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THE PARADOX OF LIFE

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In the intricate fabric of existence, life often presents us with bewildering riddles that defy our understanding. These riddles, or paradoxes, are the knots that, when untangled, reveal a deeper truth about the nature of our reality. The teachings of Jesus Christ are no strangers to such enigmas, for within them lie the most profound paradoxes that challenge the very core of our logic.

Meanwhile, on this 5th Sunday of Lent, the crucifixes and sacred images are covered with purple clothes. This symbolizes Jesus’ retreat from moving publicly because the Jewish authorities, out of hatred and jealousy, sought to eliminate Him. The readings prepare us for the solemn commemoration of the Passion of Jesus Christ. Join me as we reflect on the paradox of life and the ultimate manifestation of Christ’s true love for humanity.

The Paradox of Life: The Enigma of Existence

The Paradox of Life: The Enigma of Existence
The Paradox of Life: The Enigma of Existence

A paradox is an apparently self-contradictory statement containing truth that reconciles conflicting opposites. It is an expression that, at first sight, looks or sounds illogical but remains the true expression of life. Imagine a grain of wheat, seemingly insignificant, holding within it the secret to abundance. It is only through its burial and subsequent death that it can give rise to a multitude of new lives. This is the essence of a paradox—a truth that emerges from the heart of contradiction. It is in this realm of divine paradox that we find the teachings of Jesus Christ, beckoning us to explore the profound mysteries of life.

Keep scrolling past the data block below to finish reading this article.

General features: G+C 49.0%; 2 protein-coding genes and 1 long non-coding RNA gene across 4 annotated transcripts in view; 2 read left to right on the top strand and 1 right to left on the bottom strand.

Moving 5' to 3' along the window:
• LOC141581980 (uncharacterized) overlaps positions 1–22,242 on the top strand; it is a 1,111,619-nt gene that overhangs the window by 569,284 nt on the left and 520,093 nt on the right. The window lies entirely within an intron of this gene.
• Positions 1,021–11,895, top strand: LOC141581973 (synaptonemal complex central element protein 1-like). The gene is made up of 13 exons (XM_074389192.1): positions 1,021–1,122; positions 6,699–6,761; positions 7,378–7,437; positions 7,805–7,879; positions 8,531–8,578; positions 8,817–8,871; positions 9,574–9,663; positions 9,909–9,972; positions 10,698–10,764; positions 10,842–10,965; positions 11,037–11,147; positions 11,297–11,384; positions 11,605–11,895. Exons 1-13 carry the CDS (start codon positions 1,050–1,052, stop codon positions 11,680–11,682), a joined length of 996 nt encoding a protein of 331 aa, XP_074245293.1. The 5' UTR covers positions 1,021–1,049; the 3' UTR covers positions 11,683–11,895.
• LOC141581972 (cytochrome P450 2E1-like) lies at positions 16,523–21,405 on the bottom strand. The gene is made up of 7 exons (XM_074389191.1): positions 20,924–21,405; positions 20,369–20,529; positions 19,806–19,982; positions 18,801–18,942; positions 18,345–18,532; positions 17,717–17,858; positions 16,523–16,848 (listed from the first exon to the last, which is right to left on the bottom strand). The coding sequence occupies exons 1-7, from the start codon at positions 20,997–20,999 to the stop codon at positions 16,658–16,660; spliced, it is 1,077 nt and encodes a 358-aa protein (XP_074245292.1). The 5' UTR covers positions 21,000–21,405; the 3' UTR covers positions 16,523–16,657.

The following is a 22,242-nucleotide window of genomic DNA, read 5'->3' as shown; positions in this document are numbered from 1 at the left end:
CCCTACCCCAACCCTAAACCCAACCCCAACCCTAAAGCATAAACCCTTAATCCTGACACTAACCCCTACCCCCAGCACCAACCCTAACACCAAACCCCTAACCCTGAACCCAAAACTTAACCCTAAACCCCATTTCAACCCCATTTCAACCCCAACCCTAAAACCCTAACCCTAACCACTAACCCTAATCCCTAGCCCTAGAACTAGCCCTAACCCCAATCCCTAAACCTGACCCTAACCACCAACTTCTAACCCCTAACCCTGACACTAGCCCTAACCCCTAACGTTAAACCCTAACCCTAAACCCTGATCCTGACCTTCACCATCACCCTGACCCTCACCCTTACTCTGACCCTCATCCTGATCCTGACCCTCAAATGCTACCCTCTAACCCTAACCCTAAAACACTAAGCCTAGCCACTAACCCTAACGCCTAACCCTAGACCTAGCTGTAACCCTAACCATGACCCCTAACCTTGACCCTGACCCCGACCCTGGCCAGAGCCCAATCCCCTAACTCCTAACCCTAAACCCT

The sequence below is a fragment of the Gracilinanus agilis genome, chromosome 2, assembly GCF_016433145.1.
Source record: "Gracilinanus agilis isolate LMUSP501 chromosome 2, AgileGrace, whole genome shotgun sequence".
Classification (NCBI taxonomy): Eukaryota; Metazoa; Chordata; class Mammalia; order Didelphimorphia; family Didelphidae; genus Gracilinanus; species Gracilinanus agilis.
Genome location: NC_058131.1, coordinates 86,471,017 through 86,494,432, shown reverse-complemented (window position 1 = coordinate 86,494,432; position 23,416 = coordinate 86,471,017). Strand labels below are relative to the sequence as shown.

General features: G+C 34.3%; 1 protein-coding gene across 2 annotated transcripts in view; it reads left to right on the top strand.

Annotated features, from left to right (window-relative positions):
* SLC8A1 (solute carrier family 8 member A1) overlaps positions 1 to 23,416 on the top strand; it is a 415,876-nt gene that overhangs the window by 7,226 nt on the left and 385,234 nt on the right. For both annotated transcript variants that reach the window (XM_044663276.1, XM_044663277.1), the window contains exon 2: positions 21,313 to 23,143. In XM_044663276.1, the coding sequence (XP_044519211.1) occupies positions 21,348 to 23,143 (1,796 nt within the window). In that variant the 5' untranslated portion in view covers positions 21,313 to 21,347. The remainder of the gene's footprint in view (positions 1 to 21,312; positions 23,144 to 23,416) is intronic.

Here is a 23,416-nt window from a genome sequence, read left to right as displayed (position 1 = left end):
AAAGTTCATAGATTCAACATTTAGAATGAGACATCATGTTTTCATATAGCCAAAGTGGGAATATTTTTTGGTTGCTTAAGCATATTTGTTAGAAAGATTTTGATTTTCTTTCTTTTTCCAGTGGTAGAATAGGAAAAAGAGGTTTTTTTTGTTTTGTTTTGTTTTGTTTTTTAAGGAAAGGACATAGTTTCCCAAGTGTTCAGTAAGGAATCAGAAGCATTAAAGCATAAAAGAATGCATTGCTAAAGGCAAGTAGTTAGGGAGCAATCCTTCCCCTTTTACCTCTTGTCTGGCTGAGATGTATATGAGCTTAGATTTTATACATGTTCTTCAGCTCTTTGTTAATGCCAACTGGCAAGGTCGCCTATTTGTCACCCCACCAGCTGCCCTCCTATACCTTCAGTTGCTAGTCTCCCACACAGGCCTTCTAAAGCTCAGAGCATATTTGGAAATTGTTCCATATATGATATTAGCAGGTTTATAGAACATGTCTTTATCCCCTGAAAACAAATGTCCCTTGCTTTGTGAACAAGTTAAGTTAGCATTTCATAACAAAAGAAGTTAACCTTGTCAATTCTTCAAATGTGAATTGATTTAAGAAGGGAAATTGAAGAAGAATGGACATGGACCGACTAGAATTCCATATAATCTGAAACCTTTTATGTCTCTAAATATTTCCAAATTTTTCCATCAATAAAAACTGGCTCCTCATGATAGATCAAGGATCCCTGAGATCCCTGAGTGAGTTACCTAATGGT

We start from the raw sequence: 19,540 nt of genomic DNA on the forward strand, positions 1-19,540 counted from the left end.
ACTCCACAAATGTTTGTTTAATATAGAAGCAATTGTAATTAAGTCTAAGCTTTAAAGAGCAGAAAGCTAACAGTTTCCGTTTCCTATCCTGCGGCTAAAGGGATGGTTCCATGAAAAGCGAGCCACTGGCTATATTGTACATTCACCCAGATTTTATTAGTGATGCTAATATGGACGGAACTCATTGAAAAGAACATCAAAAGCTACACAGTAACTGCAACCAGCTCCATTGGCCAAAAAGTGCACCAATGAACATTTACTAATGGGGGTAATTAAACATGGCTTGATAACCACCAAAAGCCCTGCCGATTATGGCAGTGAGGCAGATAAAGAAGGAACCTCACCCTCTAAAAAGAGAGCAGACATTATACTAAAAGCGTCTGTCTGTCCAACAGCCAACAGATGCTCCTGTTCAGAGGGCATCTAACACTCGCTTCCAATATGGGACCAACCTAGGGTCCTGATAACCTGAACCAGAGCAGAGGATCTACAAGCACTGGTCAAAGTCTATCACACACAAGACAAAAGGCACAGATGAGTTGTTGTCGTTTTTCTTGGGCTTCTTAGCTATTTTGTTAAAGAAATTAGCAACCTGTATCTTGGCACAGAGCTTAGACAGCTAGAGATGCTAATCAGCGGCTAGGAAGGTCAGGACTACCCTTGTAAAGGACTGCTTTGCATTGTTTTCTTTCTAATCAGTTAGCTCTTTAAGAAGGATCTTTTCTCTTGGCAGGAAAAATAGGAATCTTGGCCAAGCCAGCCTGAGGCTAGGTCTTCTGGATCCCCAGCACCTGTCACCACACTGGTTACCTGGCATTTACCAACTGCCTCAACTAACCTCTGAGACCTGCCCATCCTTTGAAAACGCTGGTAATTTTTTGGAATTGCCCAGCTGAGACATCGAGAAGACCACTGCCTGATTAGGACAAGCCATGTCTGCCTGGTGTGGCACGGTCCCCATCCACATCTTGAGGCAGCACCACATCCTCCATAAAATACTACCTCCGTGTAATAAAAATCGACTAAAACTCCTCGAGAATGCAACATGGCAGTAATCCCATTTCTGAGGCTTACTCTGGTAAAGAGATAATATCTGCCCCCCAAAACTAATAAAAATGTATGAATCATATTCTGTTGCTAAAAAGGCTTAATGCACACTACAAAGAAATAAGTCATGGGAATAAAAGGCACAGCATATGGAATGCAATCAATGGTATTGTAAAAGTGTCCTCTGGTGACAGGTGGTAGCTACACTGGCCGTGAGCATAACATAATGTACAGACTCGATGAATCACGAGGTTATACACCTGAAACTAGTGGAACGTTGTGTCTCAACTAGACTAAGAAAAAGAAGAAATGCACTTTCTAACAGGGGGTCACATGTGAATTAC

The Paradox of Life: Sacrificing Life to Gain It Back

The Paradox of Life: Sacrificing Life to Get It Back
The Paradox of Life: Sacrificing Life to Gain It Back

In a world that clings to self-preservation, today’s gospel reading calls us to a counterintuitive path. Jesus Christ elucidates the necessity of suffering and sacrifice in the Christian journey. He says, “He who loves his life loses it, and he who hates his life in this world will keep it for eternal life” (John 12:25). These words encapsulate the paradox of life as a sacrifice. In other words, it is through sacrifice that we gain the true essence of life, and subsequently, eternal life. This paradox is not a call to seek suffering for its own sake, but rather to understand that in the act of giving ourselves for others, we discover the fullness of life.

Moreover, this teaches us that enduring challenges and moments of suffering, though temporary, are integral to demonstrating true love. True love is a sacrifice of our time, energy, and resources, especially for strangers. Hence, the Christian way of life calls us to be like candles, burning ourselves so that others may see and shine, even when they have wronged us (Mark 8:34–37). This is because in giving, we receive; and in generosity, we find abundance. The paradox of giving reveals that it is through the act of selflessness that we experience the richness of life. It is a divine economy where the currency is love and the investment is in the well-being of others.

The Paradox of Life in Suffering: A Necessary Condition for True Blessings

The Paradox of Life in Suffering: A Necessary Condition for True Blessings
The Paradox of Life in Suffering: A Necessary Condition for True Blessings

The journey of faith is often marked by trials and tribulations (John 16:33). Suffering and sacrifice are the conditions without which we cannot attain true success or yield a rich harvest. This is a profound truth: the path to resurrection and new life must first pass through the crucible of the cross. It is in our brokenness that we encounter God’s miraculous power. Through suffering, we are refined and shaped into the image of Christ. This implies that our love for God is ratified through our willingness to endure hardship for the sake of others.

The age-old question of why good people usually pass through difficulties is addressed in the paradox of suffering (Psalm 34:19). Moreover, the sacrifices of Jesus Christ lend credence to this paradox of life. Which shows that blessings are often preceded by suffering. Of course, Jesus Christ suffered terribly for the sake of humanity, and His suffering brought us salvation. Despite the schemes and the character assassination plotted against Him, He remained steadfast in His mission. This action exemplifies the paradox of life and the true essence, or meaning, of love. That is, choosing to sacrifice His life for the salvation of humanity, even for His enemies.

The Paradox of Life in Death and the Promise of a New Covenant